I’m thought of as headstrong.

People seem to say anything they want to me, assuming I can take it. Last week I met a work colleague for the first time, a man with whom I’ve corresponded professionally for six years. We ate a meal together and he said some things to me that were quite inappropriate for a man to say to a woman he doesn’t know very well; I took them in stride, though was a bit shocked that he’d be so foolish. I never let on that I was ruffled; I just accepted him as he was — expressive, emotional, and with little to no social filter — and, though I had been thinking of ways I could possibly give him more work of a slightly different nature than in the past, after that I realized he wouldn’t be diplomatic enough to do the job without compromising the public face of the company.

The other day I was talking to Dad on the phone when he said he doesn’t read my family blog every day because “All you do is talk about your dogs and your slough.” I laughed and replied, “That’s my life! What else am I going to write about?” and he agreed, remarking “Yeah, I guess if I had a blog it would be all about golf, and that wouldn’t interest everyone, either.” I acted like it was no big deal, like what he said was perfectly reasonable and even amusing — and it was — my laughter was genuine. But afterward I found myself thinking that was a bit of a prickish thing to say to me, even if it is the truth.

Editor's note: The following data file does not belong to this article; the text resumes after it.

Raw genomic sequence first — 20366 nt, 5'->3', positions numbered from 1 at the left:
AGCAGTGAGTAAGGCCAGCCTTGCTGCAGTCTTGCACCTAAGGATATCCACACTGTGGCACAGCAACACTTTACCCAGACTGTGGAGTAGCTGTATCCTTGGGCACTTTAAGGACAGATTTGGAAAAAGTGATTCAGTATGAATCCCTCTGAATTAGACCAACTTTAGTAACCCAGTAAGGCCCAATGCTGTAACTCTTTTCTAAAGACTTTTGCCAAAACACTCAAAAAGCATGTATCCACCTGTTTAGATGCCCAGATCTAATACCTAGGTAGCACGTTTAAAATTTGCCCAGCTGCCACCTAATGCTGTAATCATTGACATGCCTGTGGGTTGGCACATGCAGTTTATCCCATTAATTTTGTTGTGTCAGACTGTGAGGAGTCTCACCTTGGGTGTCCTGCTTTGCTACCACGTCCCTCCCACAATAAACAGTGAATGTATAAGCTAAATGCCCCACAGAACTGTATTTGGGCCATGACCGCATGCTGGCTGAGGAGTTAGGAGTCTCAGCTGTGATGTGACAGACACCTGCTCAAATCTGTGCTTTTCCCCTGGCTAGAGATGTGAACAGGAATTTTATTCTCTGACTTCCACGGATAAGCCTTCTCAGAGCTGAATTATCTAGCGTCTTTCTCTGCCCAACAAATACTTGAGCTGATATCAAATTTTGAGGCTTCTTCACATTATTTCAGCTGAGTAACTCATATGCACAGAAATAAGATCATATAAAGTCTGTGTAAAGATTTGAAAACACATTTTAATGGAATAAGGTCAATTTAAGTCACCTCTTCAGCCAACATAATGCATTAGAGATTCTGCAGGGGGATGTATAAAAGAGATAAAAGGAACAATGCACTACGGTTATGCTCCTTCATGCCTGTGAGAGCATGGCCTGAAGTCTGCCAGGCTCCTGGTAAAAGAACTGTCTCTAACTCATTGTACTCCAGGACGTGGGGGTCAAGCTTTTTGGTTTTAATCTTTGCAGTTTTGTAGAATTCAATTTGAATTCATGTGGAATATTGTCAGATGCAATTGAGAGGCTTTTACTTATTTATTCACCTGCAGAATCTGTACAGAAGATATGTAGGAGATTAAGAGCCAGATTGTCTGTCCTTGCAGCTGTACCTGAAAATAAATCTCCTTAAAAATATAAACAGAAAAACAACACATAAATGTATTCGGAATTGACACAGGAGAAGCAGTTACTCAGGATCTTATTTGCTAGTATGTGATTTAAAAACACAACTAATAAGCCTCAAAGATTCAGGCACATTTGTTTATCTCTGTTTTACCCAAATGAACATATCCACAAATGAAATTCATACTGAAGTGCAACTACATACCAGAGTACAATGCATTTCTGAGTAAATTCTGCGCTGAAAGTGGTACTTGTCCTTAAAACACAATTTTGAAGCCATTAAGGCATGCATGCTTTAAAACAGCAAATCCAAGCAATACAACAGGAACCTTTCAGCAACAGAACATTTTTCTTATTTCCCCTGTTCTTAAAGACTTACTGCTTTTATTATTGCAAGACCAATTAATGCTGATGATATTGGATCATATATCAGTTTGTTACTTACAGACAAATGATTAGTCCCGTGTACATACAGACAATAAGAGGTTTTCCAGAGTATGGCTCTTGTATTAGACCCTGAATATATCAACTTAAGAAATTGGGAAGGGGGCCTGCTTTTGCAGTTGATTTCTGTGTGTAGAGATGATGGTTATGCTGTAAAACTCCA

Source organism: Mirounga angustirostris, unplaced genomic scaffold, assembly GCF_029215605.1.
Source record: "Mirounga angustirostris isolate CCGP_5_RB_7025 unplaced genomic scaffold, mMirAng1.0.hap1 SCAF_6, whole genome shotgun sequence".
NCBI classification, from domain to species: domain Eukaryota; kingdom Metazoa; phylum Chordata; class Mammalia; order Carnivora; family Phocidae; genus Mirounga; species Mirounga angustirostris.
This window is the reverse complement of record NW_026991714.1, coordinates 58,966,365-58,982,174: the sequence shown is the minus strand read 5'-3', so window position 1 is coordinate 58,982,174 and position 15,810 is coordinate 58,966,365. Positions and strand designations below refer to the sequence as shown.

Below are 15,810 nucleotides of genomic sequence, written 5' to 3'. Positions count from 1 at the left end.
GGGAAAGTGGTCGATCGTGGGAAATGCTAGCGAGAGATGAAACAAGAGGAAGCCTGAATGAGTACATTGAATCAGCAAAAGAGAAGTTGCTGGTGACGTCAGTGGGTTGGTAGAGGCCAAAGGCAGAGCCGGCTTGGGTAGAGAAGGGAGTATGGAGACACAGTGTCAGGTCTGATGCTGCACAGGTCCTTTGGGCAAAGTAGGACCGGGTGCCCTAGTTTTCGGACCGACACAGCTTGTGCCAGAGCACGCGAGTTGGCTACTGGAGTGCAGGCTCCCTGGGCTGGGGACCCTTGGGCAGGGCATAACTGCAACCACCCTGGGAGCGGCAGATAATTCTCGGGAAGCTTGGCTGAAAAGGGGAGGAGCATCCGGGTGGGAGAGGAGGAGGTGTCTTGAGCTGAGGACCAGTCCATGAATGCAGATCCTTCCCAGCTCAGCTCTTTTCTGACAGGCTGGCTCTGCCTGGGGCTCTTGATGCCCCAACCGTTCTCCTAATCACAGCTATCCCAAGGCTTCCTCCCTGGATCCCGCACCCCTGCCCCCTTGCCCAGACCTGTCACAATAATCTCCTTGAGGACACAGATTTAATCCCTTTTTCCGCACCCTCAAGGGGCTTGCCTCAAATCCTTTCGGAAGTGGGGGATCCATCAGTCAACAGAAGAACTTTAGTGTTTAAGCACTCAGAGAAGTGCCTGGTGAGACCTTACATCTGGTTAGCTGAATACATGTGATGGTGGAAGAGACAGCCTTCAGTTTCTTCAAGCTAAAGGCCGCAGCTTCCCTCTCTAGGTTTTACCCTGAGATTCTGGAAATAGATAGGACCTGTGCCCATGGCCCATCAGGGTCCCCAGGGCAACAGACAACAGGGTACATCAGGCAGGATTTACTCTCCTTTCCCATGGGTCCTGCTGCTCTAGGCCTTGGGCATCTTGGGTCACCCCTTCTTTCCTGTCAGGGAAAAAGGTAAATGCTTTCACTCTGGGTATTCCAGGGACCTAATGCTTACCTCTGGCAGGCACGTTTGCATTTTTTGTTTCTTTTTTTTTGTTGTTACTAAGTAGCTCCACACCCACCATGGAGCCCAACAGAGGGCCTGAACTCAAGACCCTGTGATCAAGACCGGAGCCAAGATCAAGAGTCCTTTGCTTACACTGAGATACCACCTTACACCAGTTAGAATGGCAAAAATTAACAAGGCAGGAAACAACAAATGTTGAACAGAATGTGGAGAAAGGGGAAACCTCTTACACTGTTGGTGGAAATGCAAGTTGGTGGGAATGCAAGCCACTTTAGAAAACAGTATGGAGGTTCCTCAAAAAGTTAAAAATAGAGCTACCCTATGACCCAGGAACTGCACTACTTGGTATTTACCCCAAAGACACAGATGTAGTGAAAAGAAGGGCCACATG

My life isn’t particularly exciting or dramatic most of the time, and I do wax poetic about the birds that come to my backyard slough, and my sweet little dog, and so on. It’s exactly the life I want, and I’m not likely to blog about politics or investment strategies or even world affairs, much as I hear about them on the radio.

Headstrong though I may be, his comment has thrown a clunker into the works because now I hesitate to post an entry. I know better: I know that I can only be who and what I am, and not anyone else, and that what I am is enough, thank you very much. No one is forced to read what I write; not everyone will; not everyone who does will be back; those who do appreciate a glimpse of my plain and contented life, they come back regularly.

But my own father thinks he can say something like that to me and it’s perfectly all right. He doesn’t mean to be rude or unkind or insensitive, yet he has been. I wonder whether he has always been this way, or if he’s becoming more this way as he ages, or if being “on the rocks” with his girlfriend lately has affected his general outlook. I have noticed in recent months that he is quick to take offence over small things that are not intended to damage; I wonder if he’s always been this way, or only now. As a matter of fact, I’ve responded, “You are getting old and crotchety, Dad!” Which goes to show, perhaps, that the apple doesn’t fall far from the tree when it comes to saying things that may upset others while thinking nothing of it, oneself.

One thing I learned from my father when I was a teenager was to speak the truth even if it creates conflict, because otherwise you are a coward, and some things need to be said and dealt with openly and honestly, and you have to force yourself to do it if you want to gain and maintain your self-respect.

Now in my fifties, I am learning that I don’t have to say everything just because I think it, and that there are some things that don’t need to be said at all, even if they are true. Sometimes there is no value in speaking them out loud. Sometimes other people’s feelings are more important than saying my piece.